Happy 2016 to everyone! I’ve a really exciting news to share now with regards to H2 Mathematics. As I mentioned in a post before, I felt that the current H2 Mathematics can do some upgrading. And yes, the long wait is over, the new syllabus is here. Brace yourself JC1 of 2016 (especially those receiving O’levels soon!). When reading this syllabus, the “integration and applications” is rather important component that should be food for thought. The link to the new Mathematical Formula is also here. Students should always be familiar with what they have in exams, it is, after all their cheat sheet.
H2 Mathematics (2016) This is linked to the syllabus for 2016 A’levels, and don’t worry this syllabus will still be examined in 2017 should students need to retake.

H2 Mathematics (2017) This is what JC1 of 2016 should be looking at. I’ll do a simple comparison later with its predecessor later.

H2 Further Mathematics (2017) This is what most JC1 of 2016 can be looking at. I’m really excited with the launch of this subject and will share a lot on this gradually


Okay so lets start with H2 Mathematics, something that we can compare before looking at H2 Further Mathematics. 🙂 I’ll analyse it based on modules.

H2 Mathematics (9758)

Functions and graphs
We see that the nothing changed for functions, but the new syllabus explicitly mentioned that students do not need to learn how to restrict the domains for composite to exist. Do note that we still must be able to find range of composite functions.
For graphings, the transformation of y^2=f(x) is taken out in new syllabus too, while more emphasis is put on conics (finally).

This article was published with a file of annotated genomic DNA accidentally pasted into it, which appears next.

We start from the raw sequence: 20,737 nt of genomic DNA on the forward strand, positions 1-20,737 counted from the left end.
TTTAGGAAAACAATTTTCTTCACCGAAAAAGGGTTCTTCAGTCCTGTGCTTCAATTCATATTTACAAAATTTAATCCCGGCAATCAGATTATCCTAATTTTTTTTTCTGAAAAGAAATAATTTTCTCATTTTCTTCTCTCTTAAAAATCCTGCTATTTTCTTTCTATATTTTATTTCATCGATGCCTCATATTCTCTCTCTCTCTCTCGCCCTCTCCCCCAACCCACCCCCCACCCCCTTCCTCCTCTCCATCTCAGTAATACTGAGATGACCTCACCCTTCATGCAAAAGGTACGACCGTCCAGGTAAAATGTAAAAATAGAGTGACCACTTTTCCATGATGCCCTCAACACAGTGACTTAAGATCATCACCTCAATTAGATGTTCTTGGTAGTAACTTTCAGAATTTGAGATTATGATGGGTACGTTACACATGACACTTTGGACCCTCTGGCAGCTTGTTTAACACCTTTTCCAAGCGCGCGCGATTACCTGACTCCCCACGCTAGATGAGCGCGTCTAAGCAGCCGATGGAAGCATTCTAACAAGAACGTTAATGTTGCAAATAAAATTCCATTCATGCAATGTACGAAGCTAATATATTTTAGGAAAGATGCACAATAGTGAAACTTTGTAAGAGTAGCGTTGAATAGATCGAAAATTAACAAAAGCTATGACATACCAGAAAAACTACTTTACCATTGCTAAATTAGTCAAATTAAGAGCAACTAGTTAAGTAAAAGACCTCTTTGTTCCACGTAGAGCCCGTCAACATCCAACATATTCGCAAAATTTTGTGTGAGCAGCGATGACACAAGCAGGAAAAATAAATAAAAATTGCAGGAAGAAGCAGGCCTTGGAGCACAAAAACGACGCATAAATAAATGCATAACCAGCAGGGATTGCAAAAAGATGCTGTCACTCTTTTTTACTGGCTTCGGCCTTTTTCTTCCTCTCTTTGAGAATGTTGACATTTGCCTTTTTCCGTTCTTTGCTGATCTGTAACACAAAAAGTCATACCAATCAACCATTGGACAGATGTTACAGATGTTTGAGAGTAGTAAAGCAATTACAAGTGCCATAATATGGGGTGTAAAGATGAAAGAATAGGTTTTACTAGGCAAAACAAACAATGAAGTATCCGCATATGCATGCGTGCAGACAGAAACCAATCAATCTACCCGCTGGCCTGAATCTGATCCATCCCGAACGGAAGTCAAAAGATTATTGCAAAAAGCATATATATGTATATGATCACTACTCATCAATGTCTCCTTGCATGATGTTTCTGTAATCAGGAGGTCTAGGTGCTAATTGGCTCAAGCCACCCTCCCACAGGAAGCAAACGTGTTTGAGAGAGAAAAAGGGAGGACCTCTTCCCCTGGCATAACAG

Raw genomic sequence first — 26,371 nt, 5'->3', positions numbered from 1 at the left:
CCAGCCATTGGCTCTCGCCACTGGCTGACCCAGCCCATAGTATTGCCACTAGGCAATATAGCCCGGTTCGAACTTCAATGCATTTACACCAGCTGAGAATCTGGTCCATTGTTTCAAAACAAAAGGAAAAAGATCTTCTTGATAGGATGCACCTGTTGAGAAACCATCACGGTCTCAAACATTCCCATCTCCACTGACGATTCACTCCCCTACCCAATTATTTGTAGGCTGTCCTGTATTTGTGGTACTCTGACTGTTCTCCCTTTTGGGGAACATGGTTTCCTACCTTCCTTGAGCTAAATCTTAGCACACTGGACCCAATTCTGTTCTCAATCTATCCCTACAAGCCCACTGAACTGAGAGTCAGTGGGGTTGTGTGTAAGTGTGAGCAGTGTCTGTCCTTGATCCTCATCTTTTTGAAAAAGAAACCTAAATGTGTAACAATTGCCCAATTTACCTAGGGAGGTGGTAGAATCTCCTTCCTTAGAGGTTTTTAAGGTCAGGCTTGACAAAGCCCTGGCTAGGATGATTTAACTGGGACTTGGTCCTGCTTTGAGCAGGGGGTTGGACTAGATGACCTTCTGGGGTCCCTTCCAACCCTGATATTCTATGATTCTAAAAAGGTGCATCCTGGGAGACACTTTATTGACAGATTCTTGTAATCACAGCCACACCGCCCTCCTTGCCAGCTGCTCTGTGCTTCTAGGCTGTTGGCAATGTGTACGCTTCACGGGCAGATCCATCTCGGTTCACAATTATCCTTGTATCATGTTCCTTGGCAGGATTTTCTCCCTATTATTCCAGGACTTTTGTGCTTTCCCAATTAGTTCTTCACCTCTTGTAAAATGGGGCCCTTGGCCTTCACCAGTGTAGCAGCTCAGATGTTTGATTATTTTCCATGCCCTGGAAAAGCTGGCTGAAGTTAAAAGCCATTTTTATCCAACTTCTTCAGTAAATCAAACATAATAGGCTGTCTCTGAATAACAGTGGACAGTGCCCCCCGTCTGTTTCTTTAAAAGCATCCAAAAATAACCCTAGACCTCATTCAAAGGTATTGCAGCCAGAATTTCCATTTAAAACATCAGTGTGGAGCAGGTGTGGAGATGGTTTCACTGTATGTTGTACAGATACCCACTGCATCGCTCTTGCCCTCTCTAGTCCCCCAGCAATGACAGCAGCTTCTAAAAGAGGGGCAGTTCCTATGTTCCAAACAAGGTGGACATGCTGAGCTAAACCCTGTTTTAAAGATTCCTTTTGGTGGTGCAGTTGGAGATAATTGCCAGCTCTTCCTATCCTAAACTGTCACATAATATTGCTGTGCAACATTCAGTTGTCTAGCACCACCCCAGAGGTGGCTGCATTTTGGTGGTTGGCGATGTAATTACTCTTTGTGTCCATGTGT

Inequalities also has more content, focusing on absolute function. To be honest, most of my students are taught this too. Just that the new syllabus state it explicitly.

Sequence and Series
Recurrence seems to be taken out in the new syllabus. So did most students’ favourite Mathematical Induction (Its been brought to Further Mathematics).

Nothing much changed in vectors to be honest. Like I told many students, things that can be tested in vectors is as vast as the plane; Examiners can just guide you carefully through the parts to test something.

Complex Numbers
No more De Moivre’s Theorem. Loci is basically taken out. Its rather unfortunate that this is no more.

Differentiation has not much changes, though brace yourself for the real world optimisation problems coming your way 🙂
Maclaurin’s is pretty much the same. So is integrations.
But application of integration, we see they state clearly that finding volume with parametric equations won’t be tested (this came out in 2015).
Differential Equations, family of curve is no longer inside. Though questions can still require students to use the curve to analyse. This is also another topics that is very real world.

No more Poisson Distribution! But introduction of general discrete random variables. So students now should appreciate it discretely (hopefully)
Which means no more Normal Approximation! And no more free marks for doing continuity correction!
No more T-Test!
No more use of r^2 = b_1 b_2. I’m pretty some students that took Alevels in 2015 don’t even know this. :/

So yes… It looks as if many topics were skimmed away and modules are made easier. There is always a but…

And I think the game changer here integrating the topics and applications. So students should be really careful to check out the scheme of work that has changed as followed.

Integration & Applications Source: SEAB
Integration & Applications Source: SEAB
Scheme of Examination Source: SEAB
Scheme of Examination Source: SEAB

At the same time, its been explicitly stated in the new syllabus that there will be at least two questions on applications in real-world contexts, from sciences and engineering, in each paper 1 and paper 2. This will truly put students’ understanding to test. They must be able to appreciate and apply effectively. No more doing the ten years series a million times, I’ll say this is similar to the Paper 3 for Science. So it will be important for you to read widely and think out of the box.

H2 Further Mathematics (9649)

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